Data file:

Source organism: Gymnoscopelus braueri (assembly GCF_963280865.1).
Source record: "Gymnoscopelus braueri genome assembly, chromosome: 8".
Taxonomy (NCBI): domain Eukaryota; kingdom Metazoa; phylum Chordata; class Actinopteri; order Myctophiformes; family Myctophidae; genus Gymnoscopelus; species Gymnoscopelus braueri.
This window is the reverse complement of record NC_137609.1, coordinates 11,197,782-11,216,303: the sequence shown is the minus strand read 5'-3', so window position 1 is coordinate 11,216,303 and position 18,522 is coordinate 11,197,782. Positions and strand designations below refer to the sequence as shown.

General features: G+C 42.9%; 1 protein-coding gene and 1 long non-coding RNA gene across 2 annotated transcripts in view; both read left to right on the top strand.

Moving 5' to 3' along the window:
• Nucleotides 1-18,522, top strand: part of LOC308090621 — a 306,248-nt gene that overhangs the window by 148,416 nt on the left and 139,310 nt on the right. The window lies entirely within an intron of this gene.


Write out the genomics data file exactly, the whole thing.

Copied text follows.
Source organism: Gymnoscopelus braueri (assembly GCF_963280865.1).
Source record: "Gymnoscopelus braueri genome assembly, chromosome: 8".
Taxonomy (NCBI): domain Eukaryota; kingdom Metazoa; phylum Chordata; class Actinopteri; order Myctophiformes; family Myctophidae; genus Gymnoscopelus; species Gymnoscopelus braueri.
This window is the reverse complement of record NC_137609.1, coordinates 11,197,782-11,216,303: the sequence shown is the minus strand read 5'-3', so window position 1 is coordinate 11,216,303 and position 18,522 is coordinate 11,197,782. Positions and strand designations below refer to the sequence as shown.

General features: G+C 42.9%; 1 protein-coding gene and 1 long non-coding RNA gene across 2 annotated transcripts in view; both read left to right on the top strand.

Moving 5' to 3' along the window:
• Nucleotides 1-18,522, top strand: part of LOC308090621 — a 306,248-nt gene that overhangs the window by 148,416 nt on the left and 139,310 nt on the right. The window lies entirely within an intron of this gene.